(Smalltown Supersound; 2008)
By Conrad Amenta | 1 October 2008
I recently attended one of My Bloody Valentine’s reunion shows, where I had some of my fears finally confirmed. Their performance was either an inhumanly mechanical reproduction of Loveless (1991), complete with off-stage tape loops, or a Universal Studios ride about as shocking as Backdraft: The Experience. There isn’t much more to say about it other than “it was loud” and “Loveless is still a pretty great record.”
Such is the blind ally of shoegazer music: any band hoping to build upon or complicate that still-perfect pattern that Loveless provides is set to blaspheme upon a sacrament of indie music; any who reproduce it, even MBV themselves, end up boring. That their forthcoming third album / reassembly of decades-old ideas might be an inherently flawed affair may not be the best thing for Shields and Co., but it’s probably a good thing for the genre. Imperfection is, after all, the room into which inspiration moves.
For now, there are few bands to have made a dent in the genre since it was ostensibly conceptualized and perfected in one stroke. I can think of fewer still that even openly call themselves shoegaze, willingly exiling themselves to that maddeningly static cul de sac rather than combining the style with something more contemporary but similarly textural. Serena-Maneesh, or more specifically their self-titled debut (2005), may represent a solitary spike in the monotonous cardiograph of the genre’s wait for Shields to come out of retirement.
That album was produced to skyscraper height; principle songwriter Emil Nikolaisen’s prog-metal background was evident enough; and with a genre whose roots are in punk chord progressions and volume (a Velvet Underground homage when you think about it,) Serena-Maneesh seemed the first to claim the complication ground for itself. In the stunted timeline of shoegaze the album is something of an event.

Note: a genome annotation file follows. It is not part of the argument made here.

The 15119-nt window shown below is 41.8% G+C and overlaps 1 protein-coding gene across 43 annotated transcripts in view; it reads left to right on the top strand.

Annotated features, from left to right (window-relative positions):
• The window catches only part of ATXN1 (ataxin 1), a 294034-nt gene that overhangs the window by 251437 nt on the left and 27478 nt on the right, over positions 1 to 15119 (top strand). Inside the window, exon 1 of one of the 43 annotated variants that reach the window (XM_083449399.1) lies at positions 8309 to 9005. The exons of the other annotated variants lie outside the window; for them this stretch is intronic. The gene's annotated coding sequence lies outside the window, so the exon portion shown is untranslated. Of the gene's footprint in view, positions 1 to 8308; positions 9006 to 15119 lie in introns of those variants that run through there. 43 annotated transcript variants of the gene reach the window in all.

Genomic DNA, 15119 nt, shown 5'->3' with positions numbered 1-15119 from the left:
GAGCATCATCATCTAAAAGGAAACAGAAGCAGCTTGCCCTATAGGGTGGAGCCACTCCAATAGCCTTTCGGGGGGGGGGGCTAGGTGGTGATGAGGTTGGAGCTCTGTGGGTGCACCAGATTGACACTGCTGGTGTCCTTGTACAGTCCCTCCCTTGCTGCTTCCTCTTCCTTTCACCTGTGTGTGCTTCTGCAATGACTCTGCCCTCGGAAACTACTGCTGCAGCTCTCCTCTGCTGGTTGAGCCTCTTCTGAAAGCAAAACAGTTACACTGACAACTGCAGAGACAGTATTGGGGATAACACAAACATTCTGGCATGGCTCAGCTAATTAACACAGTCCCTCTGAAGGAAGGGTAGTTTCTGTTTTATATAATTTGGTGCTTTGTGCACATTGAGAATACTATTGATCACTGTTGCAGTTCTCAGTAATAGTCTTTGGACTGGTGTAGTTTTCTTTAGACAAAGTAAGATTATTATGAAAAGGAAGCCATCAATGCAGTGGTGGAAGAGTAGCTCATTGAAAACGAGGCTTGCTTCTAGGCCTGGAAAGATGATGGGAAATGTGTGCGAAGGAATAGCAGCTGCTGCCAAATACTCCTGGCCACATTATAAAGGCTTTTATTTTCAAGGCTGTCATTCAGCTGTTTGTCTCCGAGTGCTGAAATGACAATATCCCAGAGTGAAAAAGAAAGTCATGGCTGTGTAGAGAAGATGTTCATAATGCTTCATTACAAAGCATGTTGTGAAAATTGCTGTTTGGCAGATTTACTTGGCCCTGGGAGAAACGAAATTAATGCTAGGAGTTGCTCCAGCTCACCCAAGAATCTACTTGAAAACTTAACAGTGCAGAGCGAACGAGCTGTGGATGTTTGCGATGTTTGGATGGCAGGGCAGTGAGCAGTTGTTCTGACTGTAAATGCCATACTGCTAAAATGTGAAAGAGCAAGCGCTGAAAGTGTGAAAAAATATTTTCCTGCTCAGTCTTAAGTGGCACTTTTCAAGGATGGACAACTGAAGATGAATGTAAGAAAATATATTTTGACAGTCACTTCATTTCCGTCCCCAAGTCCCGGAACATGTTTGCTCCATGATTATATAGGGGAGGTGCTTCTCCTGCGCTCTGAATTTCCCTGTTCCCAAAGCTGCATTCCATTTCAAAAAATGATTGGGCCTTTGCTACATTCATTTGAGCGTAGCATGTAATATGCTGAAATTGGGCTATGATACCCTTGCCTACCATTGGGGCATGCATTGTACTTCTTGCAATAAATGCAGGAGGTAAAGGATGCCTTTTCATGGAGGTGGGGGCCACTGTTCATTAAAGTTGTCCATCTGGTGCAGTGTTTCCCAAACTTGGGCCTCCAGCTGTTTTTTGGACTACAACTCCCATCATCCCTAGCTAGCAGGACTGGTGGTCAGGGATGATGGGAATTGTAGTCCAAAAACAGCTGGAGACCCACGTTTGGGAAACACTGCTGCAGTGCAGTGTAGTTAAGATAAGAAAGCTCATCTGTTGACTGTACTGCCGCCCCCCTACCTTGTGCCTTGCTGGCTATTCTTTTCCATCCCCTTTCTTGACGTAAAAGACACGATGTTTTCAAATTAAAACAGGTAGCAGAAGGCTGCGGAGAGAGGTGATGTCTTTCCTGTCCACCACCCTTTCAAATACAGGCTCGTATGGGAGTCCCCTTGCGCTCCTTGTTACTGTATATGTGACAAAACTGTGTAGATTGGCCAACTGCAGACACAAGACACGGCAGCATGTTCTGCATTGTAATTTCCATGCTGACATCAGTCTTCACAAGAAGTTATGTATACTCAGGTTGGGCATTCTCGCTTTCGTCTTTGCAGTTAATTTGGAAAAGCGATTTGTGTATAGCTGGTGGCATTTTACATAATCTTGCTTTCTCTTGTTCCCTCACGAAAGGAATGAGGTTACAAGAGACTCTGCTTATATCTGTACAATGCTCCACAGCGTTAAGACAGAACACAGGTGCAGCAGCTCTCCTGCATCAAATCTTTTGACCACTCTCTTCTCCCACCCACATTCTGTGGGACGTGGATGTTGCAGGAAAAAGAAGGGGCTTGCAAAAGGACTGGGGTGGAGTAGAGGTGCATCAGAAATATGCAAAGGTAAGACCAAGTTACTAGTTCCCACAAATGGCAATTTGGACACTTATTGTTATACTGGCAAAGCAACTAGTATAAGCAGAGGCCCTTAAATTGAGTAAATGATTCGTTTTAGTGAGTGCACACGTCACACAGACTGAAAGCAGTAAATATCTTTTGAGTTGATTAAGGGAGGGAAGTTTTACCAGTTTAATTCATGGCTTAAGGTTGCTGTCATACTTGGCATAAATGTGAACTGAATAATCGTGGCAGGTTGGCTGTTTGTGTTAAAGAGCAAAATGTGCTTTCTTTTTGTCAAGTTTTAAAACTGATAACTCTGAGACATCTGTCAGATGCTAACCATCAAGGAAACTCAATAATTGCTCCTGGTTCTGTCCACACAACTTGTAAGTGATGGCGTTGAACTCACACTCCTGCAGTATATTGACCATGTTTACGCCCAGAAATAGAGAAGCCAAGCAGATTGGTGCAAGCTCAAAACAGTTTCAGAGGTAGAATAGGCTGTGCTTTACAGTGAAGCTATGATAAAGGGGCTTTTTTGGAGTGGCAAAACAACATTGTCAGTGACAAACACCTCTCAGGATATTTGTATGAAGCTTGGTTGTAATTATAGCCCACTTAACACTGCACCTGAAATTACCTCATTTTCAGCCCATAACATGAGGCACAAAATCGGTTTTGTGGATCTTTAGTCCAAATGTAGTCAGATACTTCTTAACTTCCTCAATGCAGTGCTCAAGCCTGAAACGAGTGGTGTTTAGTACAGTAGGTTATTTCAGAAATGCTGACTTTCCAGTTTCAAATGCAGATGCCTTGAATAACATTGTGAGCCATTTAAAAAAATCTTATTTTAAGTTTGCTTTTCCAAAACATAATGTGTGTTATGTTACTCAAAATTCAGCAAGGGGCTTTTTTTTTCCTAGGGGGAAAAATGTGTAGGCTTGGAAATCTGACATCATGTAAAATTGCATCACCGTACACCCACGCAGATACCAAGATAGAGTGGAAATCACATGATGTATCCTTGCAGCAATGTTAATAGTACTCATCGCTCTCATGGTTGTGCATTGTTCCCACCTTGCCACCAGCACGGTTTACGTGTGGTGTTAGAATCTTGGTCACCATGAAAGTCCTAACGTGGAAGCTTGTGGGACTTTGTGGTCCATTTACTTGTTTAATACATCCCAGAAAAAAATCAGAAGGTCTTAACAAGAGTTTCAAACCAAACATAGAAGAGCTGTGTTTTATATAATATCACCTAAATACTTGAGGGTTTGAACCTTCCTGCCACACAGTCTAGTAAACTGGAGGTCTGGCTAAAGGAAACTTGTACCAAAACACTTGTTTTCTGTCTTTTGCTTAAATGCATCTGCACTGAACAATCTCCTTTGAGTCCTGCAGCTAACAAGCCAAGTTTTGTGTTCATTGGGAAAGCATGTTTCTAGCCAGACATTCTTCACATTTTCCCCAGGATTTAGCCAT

Which makes SM Backwards a document of some import, if not because of the band’s greater significance than because of the impact they’ve had in the confines of their musical biodome. Collecting 2002’s Fixxations and 2003’s Zurück EPs, Backwards is the band’s combinative nature distilled in halves; the former showcases their sunshine pop, the latter their noise experimentalism. Neither is an essential listen in and of themselves but both can be fascinating.
Fixxations‘ songs are of an instrumentalist’s pastiche mentality, subjecting themselves less to a central quality in favor of flavoring distinct modal shifts and re-scaling entire arrangements. Despite this complexity it’s also less prog than what one might expect, “Drive Me Home, The Lonely Nights” is as straightforward an example as any; big, clear guitar chords, bright cymbals and central melodies anchor the song in canonical territory. “Sehnsucht / Drag Me Upstairs,” meanwhile, declares that Zurück is, if anything, an attempt to hold Fixxations at arm’s length, encoding those melodies in deep folds of noise and allowing beginnings and endings to define themselves in a far less structured way.
Where the compilation loses itself is in its exhaustive nature. An update to the sound of older songs (albeit not much older) seems appropriate enough given how important production was to the scream and sheen of their self-titled album. The new mixes are also almost all indisputably superior to the originals. Which makes it all the more puzzling that the originals are included here at all, bloating SM Backwards to two discs where it might have been one and generally causing one to reach for the skip button. After all, does one need to listen to an identically arranged but aesthetically inferior version of “Drive Me Home, The Lonely Nights” just four songs after its new mix?
Nikolaisen’s potential as a songwriter is here, to be sure, captured in each song’s surprising transfer and fresh outlook. It’s just that the compilation offers a muddled thesis: not enough unreleased or live material to please a completist, too many superfluous duplications to please the merely curious. Which is surprising in itself: Serena-Maneesh is such a gestalt vision, I’m not sure if the echoes of a greater album’s ideas warrant such exposition.